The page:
Rishi Sunak recently unveiled his much-anticipated budget, providing us with a clearer picture of how the Conservative Party wants to operate the economy as we emerge from the Covid-19 pandemic. Mr Sunak declared this budget as one fit for an “age of optimism” to turbocharge the economy, “unlock productivity” and to “deliver growth more evenly across the UK”.
So, what did this look like in practical terms? The Government has committed to a spending increase of £150 billion over the next three years, including £6 billion to tackle NHS backlogs, £7 billion for transport projects and £2 billion to help schools in England catch up after Covid-19’s devastating impact on children’s learning. In fact, the Government has committed to a real term rise in spending for every government department. To pay for this, Mr Sunak is raising taxes to their highest level since the 1950s, up by £40 billion this year, meaning increases in areas such as corporation tax and National Insurance contributions.
Some have labelled this as a shift in philosophy for the Conservative Party, from what once was a small-state, low-tax neoliberal party to a party of big government, more closely aligned with the Keynesian economics of tax and spend. However, opposition to both the budget and this supposed ideological re-alignment can be found within the Tory rank and file. Most notably, former minister Chris Grayling stated that Conservative backbenchers will be holding “the Chancellor’s feet to the fire” to deliver because they “cannot plan a future, as Conservatives, as a big-state, high-tax party”. Mr Sunak’s budget has exacerbated tensions with those who still view the Conservative Party through a Thatcherite lens, especially as it appears to be undoing the last decade of austerity measures that stripped back the state through huge cuts to public services.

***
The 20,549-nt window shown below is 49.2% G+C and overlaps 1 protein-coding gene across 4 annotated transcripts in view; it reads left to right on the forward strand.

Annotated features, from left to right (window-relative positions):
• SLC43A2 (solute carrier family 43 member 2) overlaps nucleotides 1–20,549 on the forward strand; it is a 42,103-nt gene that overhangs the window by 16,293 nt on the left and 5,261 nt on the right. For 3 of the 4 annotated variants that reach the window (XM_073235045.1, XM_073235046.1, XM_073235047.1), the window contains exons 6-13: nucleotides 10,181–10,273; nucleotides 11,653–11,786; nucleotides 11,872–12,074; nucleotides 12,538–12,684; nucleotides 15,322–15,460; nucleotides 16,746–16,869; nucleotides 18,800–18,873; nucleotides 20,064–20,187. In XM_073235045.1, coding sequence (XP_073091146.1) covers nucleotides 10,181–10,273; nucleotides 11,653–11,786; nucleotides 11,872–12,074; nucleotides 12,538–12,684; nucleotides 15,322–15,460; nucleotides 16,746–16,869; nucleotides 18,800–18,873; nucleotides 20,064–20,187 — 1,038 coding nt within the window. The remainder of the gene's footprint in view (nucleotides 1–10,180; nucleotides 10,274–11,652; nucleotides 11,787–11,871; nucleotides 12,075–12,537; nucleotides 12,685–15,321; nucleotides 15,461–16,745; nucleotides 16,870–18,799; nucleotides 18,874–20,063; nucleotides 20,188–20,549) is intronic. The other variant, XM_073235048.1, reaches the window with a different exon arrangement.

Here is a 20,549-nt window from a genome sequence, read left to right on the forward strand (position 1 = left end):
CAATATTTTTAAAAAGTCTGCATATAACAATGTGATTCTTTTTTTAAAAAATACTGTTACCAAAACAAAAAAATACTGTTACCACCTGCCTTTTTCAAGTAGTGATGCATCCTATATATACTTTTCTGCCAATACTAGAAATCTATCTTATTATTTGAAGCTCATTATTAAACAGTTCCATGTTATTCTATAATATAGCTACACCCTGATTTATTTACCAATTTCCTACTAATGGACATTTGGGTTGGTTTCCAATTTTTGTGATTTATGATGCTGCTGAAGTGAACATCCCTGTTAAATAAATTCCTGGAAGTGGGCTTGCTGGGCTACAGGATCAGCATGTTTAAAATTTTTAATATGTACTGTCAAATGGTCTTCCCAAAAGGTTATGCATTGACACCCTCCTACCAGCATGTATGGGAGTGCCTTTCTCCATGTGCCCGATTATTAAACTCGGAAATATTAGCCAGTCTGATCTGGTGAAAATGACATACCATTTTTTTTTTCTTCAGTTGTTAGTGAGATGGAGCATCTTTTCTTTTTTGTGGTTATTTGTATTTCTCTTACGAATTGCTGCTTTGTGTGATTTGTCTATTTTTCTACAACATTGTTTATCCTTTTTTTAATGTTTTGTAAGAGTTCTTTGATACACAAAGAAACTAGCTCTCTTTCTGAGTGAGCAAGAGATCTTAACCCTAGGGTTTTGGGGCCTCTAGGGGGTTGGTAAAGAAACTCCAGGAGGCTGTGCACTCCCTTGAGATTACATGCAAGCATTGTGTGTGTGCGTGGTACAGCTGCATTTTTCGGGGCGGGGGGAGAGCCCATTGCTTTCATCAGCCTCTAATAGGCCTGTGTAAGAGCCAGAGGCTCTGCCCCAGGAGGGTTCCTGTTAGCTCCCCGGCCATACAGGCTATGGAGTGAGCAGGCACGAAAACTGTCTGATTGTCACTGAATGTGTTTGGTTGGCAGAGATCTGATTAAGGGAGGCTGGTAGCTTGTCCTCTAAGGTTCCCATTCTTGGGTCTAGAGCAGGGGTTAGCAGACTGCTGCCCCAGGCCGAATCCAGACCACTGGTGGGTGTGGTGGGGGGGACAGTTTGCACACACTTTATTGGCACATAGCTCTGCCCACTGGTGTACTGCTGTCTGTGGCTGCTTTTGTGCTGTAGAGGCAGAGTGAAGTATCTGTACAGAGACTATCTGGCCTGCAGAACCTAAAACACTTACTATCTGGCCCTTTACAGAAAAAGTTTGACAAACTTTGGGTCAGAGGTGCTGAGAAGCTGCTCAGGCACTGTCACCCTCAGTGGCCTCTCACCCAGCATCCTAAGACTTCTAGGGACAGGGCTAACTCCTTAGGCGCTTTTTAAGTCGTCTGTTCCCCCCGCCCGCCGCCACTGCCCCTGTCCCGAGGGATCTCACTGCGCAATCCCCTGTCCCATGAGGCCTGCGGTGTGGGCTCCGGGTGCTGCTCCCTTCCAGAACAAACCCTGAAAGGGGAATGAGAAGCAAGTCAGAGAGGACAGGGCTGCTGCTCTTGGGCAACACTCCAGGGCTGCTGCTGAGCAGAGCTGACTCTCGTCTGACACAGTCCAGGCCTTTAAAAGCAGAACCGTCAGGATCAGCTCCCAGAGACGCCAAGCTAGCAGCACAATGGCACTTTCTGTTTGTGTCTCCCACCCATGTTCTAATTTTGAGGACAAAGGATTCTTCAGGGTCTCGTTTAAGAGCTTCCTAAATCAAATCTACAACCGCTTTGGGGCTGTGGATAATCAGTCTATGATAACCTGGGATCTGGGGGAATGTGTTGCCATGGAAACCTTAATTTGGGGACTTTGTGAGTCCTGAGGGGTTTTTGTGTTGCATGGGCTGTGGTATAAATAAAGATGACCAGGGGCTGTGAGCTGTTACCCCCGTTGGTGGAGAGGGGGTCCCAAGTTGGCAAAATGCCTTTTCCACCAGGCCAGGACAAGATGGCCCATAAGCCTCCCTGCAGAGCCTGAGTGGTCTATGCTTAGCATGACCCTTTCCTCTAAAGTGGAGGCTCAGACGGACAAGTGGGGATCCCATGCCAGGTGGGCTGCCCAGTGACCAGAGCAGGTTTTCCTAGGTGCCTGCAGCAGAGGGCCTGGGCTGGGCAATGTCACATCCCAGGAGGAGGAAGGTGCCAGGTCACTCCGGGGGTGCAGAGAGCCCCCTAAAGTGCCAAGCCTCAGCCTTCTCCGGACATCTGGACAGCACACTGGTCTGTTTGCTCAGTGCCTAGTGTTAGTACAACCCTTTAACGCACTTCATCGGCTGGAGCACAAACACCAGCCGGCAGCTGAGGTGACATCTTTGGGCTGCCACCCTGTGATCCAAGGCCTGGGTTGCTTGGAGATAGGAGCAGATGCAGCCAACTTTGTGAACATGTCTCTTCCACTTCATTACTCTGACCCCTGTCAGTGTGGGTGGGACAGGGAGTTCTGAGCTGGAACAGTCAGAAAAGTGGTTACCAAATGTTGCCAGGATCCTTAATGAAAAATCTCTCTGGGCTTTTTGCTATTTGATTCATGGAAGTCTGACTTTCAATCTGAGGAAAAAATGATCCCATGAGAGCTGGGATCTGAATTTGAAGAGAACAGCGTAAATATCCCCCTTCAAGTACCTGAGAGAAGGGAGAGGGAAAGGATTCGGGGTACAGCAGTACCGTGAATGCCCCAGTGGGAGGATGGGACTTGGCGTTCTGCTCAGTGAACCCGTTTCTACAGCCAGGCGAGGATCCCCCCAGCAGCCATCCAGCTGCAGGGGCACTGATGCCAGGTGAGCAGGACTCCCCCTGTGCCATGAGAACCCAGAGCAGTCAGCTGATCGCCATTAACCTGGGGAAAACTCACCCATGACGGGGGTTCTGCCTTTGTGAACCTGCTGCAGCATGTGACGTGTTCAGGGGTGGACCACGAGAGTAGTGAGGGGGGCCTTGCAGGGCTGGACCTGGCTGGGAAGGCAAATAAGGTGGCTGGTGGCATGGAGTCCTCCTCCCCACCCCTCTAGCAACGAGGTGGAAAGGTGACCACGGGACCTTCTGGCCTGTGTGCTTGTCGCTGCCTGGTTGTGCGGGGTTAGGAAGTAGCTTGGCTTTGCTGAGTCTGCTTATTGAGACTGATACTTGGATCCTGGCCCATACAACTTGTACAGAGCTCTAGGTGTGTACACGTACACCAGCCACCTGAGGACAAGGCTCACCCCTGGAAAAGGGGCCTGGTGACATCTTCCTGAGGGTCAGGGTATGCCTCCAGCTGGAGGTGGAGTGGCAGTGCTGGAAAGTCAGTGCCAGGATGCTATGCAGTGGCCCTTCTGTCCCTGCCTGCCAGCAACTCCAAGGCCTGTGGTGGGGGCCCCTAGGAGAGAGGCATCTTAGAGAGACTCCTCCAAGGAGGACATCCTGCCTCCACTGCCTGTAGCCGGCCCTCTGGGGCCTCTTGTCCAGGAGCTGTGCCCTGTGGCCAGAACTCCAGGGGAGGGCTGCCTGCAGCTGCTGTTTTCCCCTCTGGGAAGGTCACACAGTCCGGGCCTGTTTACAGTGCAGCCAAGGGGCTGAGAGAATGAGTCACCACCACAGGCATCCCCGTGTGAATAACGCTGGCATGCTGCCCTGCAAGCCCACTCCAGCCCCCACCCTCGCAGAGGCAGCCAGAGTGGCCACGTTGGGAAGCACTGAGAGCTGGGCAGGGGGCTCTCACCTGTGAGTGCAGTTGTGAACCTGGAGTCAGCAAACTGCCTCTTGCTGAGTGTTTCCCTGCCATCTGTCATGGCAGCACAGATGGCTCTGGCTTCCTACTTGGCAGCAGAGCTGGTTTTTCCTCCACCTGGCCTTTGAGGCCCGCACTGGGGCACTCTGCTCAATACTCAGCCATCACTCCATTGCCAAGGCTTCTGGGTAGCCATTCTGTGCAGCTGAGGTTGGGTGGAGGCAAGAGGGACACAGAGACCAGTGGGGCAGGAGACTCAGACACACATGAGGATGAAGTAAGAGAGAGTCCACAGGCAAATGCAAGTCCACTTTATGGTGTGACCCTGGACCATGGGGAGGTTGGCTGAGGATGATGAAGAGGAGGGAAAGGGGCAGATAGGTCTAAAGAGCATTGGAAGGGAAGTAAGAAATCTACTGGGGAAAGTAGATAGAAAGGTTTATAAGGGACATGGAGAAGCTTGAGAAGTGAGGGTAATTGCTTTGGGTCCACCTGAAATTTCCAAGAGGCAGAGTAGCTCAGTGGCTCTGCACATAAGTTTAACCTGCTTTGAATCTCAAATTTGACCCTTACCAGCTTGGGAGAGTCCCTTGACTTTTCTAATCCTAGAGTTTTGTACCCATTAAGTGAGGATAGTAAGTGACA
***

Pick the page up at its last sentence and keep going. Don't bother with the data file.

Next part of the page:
Austerity measures were generally seen as necessary to balance the books following the financial crash of and subsequent economic downturn of 2009, but even as soon as 2013, a majority of people in the UK believed that the Government’s austerity measures were hurting the British economy. By 2018, polling conducted by Number Cruncher Politics showed a continuation of this trend. 66% of those surveyed stated that cuts to public spending had gone too far. Rather interestingly, 53% of Tory voters surveyed were also of the belief that these cuts had gone too far. Boris Johnson and Mr Sunak have recognised changing public sentiment and concluded that, based on political calculation, this is the correct approach for the Conservative party.
We are living through an unprecedented crisis, one that has seen the Conservative Party rack up a bill of £350 billion, pushing borrowing to its highest level in peacetime. This follows an impressive Conservative electoral victory in 2019, which saw them gain seats in Labour heartlands. The Conservatives have recognised a dramatically shifting political landscape across the UK since the Brexit referendum. With a raft of new Tory backbenchers representing previous red seats, the Conservative Party is having to find a balance between a desire for greater investment to help with the government’s ‘levelling up’ agenda, and a suspicion of tax and spend economics that is ingrained within many backbenchers. However, there is good evidence to suggest that the Conservative Party is up for the challenge.
There is an argument to make that the Conservative Party is one of pragmatism rather than rigid ideology, enabling them to be highly adaptable when necessary. During the post-war consensus years, up until 1979, the Tories and the Labour Party agreed over policies such as strong state welfare provision for all and the nationalisation of industry and public utilities. It was Mrs Thatcher who reshaped the Conservative Party to become the small-state, low-tax party most tend to think of it as today.
The Conservative Party is a pragmatic, adaptable party, with a long history of shifting its policy positions, whether that be on the EU, as we saw with the Brexit referendum, or on the privatisation of industry. Throughout its history, the party has evolved with changing political winds, enabling it to win over voters and keep winning general elections.
Mr Sunak’s budget is another example of the Conservatives shifting direction to give them the best chance to remain in power. With rising inflation and supply chain issues impacting the livelihoods of many in this country, it remains to be seen whether this budget is enough to counteract that. It seems likely, however, that the era of big government is here to stay as the Tories begin preparing for the next election.
Image: UK Prime Minister via Flickr